In My Opinion

Sorensen: For a moment, Charlotte Bobcats playoff basketball felt great

tsorensen@charlotteobserver.comApril 27, 2014 

For one quarter, the Charlotte-Miami game was an event. Time Warner Cable Arena was packed. Fans didn’t require a scoreboard to tell them to cheer. Big Al Jefferson was Huge Al Jefferson.

In the quarter’s final 101 seconds, Big Al hit a layup, a jump shot, a free throw, a jump shot and a layup.

He scored 15 of Charlotte’s 27 first-quarter points, and the Bobcats led 27-23.

We saw, at Time Warner Cable Arena, how good NBA playoff basketball can be.

Late in the second quarter, throughout the third and into the fourth, we saw how good the Miami Heat can be.

Yes, their offense can be dazzling. But it’s their defense that turned this game around. They offer what appears to be an opening. It’s not. Players converge, all of them with quick hands. Those Charlotte moves that lead to layups against other teams lead to the shot clock running down and nobody open against Miami.

Chris Bosh played as if he was a 6-11 cornerback. Nobody on the Heat roster is equipped to stop the 6-10, 289-pound Big Al, even with Big Al struggling with plantar fasciitis.

In the third quarter Bosh stuck to Big Al, cutting off the passing lane. Miami’s guards moved between the Charlotte guards and Jefferson. Jefferson attempted only three field goals in the quarter, and made only one. He didn’t play in the fourth.

“Those guys adjusted,” says Charlotte’s Kemba Walker. “They kind of took off and never looked back.”

The Heat outscored Charlotte by 16 in the second quarter and 9 in the third. They did whatever they wanted to whom they wanted. They wanted to win on the road – they lost their last three regular-season road games – and take shots at Josh McRoberts.

McRoberts fouled LeBron James hard on a drive in Miami Wednesday and the Heat appeared to remember. LeBron knocked McRoberts down on a drive to the hoop. Chris Anderson knocked him down once and hacked him when the opportunity presented itself and when it did not.

Even Ray Allen reached out and grabbed McRoberts jersey when McRoberts attempted to run past him.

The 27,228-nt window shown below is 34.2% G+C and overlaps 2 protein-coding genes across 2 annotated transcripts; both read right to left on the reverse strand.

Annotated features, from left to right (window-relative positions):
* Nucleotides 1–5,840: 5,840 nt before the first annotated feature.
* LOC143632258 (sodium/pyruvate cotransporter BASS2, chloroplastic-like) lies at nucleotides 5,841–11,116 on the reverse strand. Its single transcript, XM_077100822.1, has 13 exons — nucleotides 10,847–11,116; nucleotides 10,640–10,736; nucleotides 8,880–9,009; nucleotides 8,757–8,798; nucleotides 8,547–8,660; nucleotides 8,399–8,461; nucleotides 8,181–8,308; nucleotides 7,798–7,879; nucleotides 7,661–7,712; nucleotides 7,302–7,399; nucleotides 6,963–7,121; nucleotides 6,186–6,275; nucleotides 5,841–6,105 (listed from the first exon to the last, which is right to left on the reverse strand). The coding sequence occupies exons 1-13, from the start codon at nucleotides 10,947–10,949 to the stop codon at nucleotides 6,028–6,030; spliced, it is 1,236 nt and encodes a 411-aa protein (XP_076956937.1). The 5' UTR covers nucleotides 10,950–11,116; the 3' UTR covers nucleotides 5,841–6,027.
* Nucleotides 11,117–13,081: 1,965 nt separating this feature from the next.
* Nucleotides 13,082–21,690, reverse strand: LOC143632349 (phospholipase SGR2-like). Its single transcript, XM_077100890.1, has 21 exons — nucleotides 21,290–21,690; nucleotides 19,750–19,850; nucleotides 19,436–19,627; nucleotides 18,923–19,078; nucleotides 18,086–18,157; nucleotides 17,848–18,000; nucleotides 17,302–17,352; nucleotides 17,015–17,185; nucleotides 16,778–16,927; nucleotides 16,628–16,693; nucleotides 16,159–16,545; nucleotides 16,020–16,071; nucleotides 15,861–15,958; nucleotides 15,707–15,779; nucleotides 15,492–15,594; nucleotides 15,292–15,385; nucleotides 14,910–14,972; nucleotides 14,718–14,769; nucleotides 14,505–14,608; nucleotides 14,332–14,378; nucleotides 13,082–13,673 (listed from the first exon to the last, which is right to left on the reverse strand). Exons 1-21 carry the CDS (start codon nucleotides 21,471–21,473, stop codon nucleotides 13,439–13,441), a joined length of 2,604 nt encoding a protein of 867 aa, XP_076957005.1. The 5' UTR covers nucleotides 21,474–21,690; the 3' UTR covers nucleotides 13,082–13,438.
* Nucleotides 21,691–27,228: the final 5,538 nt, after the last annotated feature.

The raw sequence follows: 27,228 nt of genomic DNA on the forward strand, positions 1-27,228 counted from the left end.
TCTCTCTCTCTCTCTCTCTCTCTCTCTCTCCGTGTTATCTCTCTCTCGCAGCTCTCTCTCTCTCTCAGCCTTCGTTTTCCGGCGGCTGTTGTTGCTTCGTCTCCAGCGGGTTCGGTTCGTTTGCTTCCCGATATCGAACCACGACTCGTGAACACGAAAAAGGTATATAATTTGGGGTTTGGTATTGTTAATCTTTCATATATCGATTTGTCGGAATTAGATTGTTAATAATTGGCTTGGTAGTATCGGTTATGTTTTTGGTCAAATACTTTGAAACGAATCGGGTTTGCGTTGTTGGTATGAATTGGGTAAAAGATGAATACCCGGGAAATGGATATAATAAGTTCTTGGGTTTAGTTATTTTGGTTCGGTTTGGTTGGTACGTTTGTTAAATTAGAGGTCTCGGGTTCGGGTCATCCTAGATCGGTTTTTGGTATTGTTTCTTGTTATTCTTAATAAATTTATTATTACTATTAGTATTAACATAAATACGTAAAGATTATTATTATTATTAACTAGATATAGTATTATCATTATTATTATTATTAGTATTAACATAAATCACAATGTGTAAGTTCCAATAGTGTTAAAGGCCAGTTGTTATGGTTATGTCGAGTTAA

McRoberts, in turn, intercepted LeBron on a drive and banged into him with his shoulder. Foul, McRoberts; first and 10, Miami.

McRoberts also dove for a loose ball and knocked a Miami player to the court and another Miami player tripped over him. If you can’t beat them in hoops, own them in bowling.

Charlotte had moments. Michael Kidd-Gilchrist blocked LeBron at one end. This led to a Walker fast break and Kemba went one on world, hit the basket, somehow, and drew the foul.

Later, backup Charlotte point guard Luke Ridenour put on a fake, LeBron went for it and Ridnour blew past him.

Get used to it, LeBron.

One senses LeBron did not want to lose on Michael Jordan’s court, with Jordan sitting in the front row. James stared at Jordan after a steal, stared at him as he went for the dunk, his attention on Jordan and not on the rim.

LeBron led both teams with 30 points, led both teams with 10 rebounds and tied Ridnour and Dwyane Wade with a game-high 6 assists.

“Just a very professional locked in approach,” Miami coach Erik Spoelstra says of his team.

As the Heat walked down the hallway to the tunnel that leads to the court before the game, LeBron and Norris Cole in front and Greg Oden in back, nobody danced or yelled. Conversation was infrequent and muted.

They acted as if they had been here before.

They played like it, too.

Sorensen: 704-358-5119; tsorensen@charlotteobserver.com; Twitter: @tomsorensen

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